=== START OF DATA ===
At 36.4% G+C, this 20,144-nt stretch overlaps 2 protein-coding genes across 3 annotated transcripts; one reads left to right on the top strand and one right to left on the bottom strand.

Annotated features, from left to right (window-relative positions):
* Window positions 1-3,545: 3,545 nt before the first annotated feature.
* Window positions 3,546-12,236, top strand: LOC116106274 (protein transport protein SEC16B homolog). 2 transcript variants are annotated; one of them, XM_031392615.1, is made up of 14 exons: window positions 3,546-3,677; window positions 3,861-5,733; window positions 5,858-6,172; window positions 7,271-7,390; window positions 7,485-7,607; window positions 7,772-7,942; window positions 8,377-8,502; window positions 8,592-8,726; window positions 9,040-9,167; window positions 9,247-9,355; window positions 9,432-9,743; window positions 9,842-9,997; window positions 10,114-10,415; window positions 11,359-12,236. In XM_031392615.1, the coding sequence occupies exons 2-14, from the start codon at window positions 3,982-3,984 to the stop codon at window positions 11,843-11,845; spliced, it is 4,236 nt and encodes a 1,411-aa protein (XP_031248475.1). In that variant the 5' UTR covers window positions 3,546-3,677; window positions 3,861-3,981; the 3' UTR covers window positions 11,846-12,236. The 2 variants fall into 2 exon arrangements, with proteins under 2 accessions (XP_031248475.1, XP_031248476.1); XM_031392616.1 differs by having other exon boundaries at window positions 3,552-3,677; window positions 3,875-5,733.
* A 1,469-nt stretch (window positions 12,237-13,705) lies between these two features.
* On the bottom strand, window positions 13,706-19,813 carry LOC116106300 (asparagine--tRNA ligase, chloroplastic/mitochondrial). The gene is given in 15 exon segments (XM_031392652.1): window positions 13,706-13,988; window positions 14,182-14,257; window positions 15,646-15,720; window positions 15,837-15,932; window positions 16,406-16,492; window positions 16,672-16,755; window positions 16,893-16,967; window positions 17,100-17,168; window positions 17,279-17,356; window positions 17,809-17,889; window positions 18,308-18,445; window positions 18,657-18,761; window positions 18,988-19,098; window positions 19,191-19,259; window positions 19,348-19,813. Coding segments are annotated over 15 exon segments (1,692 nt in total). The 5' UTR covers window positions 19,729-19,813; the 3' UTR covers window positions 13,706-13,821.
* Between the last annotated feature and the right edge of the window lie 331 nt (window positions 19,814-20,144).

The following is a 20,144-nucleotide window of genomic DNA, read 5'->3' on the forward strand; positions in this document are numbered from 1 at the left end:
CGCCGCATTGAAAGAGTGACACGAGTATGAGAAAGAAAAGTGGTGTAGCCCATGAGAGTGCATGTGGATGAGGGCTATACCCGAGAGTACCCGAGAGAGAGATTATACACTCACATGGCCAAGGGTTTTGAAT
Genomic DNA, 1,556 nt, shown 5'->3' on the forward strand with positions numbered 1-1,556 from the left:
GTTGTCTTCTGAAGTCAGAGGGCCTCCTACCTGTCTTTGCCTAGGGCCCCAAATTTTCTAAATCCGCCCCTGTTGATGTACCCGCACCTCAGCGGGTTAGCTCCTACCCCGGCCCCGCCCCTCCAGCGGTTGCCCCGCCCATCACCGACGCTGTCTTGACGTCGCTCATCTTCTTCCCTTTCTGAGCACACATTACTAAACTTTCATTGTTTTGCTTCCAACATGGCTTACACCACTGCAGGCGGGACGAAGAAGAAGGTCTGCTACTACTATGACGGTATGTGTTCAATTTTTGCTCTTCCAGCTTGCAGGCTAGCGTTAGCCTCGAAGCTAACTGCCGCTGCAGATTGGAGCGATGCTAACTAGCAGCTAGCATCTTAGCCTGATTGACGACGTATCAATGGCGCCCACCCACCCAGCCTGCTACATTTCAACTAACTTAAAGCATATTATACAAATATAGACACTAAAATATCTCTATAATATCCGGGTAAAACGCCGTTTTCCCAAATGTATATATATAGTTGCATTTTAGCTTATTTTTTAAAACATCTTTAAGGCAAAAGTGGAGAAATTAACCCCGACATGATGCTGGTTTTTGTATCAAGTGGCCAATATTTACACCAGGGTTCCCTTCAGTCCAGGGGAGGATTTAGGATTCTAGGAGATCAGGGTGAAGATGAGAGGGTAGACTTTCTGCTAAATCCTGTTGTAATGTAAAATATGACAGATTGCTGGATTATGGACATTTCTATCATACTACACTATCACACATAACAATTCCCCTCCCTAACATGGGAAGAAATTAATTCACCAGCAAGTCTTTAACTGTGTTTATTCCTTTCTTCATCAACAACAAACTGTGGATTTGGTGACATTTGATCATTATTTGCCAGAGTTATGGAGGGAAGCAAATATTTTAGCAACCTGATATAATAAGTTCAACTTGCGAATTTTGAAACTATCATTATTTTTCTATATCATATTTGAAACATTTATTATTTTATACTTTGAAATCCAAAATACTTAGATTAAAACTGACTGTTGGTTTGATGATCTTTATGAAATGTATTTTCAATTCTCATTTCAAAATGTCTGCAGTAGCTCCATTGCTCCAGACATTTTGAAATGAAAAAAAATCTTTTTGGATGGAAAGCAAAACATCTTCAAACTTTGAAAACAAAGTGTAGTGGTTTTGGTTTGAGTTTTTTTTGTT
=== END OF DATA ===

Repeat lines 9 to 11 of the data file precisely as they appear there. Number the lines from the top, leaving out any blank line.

CGCCGCATTGAAAGAGTGACACGAGTATGAGAAAGAAAAGTGGTGTAGCCCATGAGAGTGCATGTGGATGAGGGCTATACCCGAGAGTACCCGAGAGAGAGATTATACACTCACATGGCCAAGGGTTTTGAAT
Genomic DNA, 1,556 nt, shown 5'->3' on the forward strand with positions numbered 1-1,556 from the left:
GTTGTCTTCTGAAGTCAGAGGGCCTCCTACCTGTCTTTGCCTAGGGCCCCAAATTTTCTAAATCCGCCCCTGTTGATGTACCCGCACCTCAGCGGGTTAGCTCCTACCCCGGCCCCGCCCCTCCAGCGGTTGCCCCGCCCATCACCGACGCTGTCTTGACGTCGCTCATCTTCTTCCCTTTCTGAGCACACATTACTAAACTTTCATTGTTTTGCTTCCAACATGGCTTACACCACTGCAGGCGGGACGAAGAAGAAGGTCTGCTACTACTATGACGGTATGTGTTCAATTTTTGCTCTTCCAGCTTGCAGGCTAGCGTTAGCCTCGAAGCTAACTGCCGCTGCAGATTGGAGCGATGCTAACTAGCAGCTAGCATCTTAGCCTGATTGACGACGTATCAATGGCGCCCACCCACCCAGCCTGCTACATTTCAACTAACTTAAAGCATATTATACAAATATAGACACTAAAATATCTCTATAATATCCGGGTAAAACGCCGTTTTCCCAAATGTATATATATAGTTGCATTTTAGCTTATTTTTTAAAACATCTTTAAGGCAAAAGTGGAGAAATTAACCCCGACATGATGCTGGTTTTTGTATCAAGTGGCCAATATTTACACCAGGGTTCCCTTCAGTCCAGGGGAGGATTTAGGATTCTAGGAGATCAGGGTGAAGATGAGAGGGTAGACTTTCTGCTAAATCCTGTTGTAATGTAAAATATGACAGATTGCTGGATTATGGACATTTCTATCATACTACACTATCACACATAACAATTCCCCTCCCTAACATGGGAAGAAATTAATTCACCAGCAAGTCTTTAACTGTGTTTATTCCTTTCTTCATCAACAACAAACTGTGGATTTGGTGACATTTGATCATTATTTGCCAGAGTTATGGAGGGAAGCAAATATTTTAGCAACCTGATATAATAAGTTCAACTTGCGAATTTTGAAACTATCATTATTTTTCTATATCATATTTGAAACATTTATTATTTTATACTTTGAAATCCAAAATACTTAGATTAAAACTGACTGTTGGTTTGATGATCTTTATGAAATGTATTTTCAATTCTCATTTCAAAATGTCTGCAGTAGCTCCATTGCTCCAGACATTTTGAAATGAAAAAAAATCTTTTTGGATGGAAAGCAAAACATCTTCAAACTTTGAAAACAAAGTGTAGTGGTTTTGGTTTGAGTTTTTTTTGTT